Furthermore, traditional companies can now see, with high fidelity, how their customers earn money with their product or service. This powerful insight leads to improving existing revenue models and deploying entirely new business models creating a win:win for both parties. Improved business models increase revenue, sure, but new business models are also the foundation upon which most markets have been disrupted. 

But it doesn’t need to be so dramatic. Although the rare market disruption would be a big win, even enabling a recurring revenue model is a homerun that can bat in a higher exit multiple when considered along with the other structural changes (new intangible assets and digital team) made to make the company smart.

Performing Smart Digital Diligence

Smart digital value creation takes a top-down approach.  First, the value to be created is identified. Then, the data required to create that value is identified. Next, any of the identified data that is unavailable is “created” by deploying the corresponding sensors for traditional and tech companies or by calling new API calls for software companies.

The profound take-away from this top-down diligence approach is in virtual space we can conjure up the exact data we need for value creation. During diligence this means we can be far more creative in how we find value and where we can look for it.

Digital Operating Partners

Smart digital diligence then is an exercise of imaging the value we want to create and building value sims by connecting the dots between important business metrics and the data we need to capture. The main categories of business metrics to take into consideration include:

- Yardstick metrics such as internal operational KPIs and external sector KPIs.

- Product/service metrics that lead to revenue growth and margin expansion.

- Monetization metrics leading to business model development.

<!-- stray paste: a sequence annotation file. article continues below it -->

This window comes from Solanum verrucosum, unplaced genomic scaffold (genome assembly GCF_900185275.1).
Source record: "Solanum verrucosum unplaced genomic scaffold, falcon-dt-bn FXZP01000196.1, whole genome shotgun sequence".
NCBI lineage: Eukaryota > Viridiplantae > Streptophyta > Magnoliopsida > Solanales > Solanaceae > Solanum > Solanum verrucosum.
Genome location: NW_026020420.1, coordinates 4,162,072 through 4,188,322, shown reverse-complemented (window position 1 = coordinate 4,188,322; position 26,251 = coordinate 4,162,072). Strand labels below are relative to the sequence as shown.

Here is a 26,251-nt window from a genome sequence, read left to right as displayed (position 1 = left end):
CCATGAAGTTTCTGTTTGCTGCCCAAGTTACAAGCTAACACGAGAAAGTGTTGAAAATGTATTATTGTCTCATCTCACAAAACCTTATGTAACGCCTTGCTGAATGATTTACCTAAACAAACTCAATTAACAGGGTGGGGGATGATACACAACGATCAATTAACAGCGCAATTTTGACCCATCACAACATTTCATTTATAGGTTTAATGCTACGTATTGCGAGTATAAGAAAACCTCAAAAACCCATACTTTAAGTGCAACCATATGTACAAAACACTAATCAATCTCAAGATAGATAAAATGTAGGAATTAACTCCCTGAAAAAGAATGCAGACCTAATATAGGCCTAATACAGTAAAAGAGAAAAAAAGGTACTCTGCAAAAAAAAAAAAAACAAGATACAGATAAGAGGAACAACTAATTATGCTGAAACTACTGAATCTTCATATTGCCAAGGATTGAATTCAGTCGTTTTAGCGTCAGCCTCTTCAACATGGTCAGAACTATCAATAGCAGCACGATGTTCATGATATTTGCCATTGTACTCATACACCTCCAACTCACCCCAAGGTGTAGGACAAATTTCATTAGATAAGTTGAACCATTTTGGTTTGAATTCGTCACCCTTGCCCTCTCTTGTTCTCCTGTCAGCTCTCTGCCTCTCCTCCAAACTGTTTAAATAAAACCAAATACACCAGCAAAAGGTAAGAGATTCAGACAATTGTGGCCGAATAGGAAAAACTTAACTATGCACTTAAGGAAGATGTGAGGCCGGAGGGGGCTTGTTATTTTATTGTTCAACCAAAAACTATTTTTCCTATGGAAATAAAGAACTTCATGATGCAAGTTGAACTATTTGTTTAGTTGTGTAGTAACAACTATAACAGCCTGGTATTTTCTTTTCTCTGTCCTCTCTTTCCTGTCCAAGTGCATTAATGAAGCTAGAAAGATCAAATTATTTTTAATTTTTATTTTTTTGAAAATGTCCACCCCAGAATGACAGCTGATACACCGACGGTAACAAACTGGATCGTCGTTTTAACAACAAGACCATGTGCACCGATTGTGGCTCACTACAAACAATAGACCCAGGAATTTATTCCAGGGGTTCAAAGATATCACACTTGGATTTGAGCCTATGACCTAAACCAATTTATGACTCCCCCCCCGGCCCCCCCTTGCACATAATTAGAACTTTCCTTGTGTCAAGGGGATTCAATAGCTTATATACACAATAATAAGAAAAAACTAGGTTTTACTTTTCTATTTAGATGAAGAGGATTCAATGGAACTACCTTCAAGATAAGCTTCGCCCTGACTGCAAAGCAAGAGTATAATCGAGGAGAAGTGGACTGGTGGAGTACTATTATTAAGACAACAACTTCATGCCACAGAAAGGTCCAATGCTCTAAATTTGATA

- Financial metrics to support of the overall investment thesis.

Imagining the value we want to create comes from these metrics and others, and from experience in pattern matching to value successfully created for similar assets in the past.

Practically, a smart digital investment theme is developed and a grade given during diligence. Then, depending on the fidelity required, the theme and grade can be expanded into the smart digital investment thesis.


Smart digital is a new value creation option for traditional, tech and software companies that’s accretive to current operational improvement methods.  Smart digital diligence is desktop work that doesn’t require access to company management and by its nature it’s actionable, so if the asset is eventually acquired, the value creation process picks up directly from where the diligence process left off.  When considered during diligence, smart digital provides sponsors a competitive advantage by enabling them to see value invisible to other bidders.


Bruce Sinclair is Managing Partner of Digital Operating Partners, a smart tech value creation firm


The views expressed in this article are those of the author and do not necessarily reflect the views of AlphaWeek or its publisher, The Sortino Group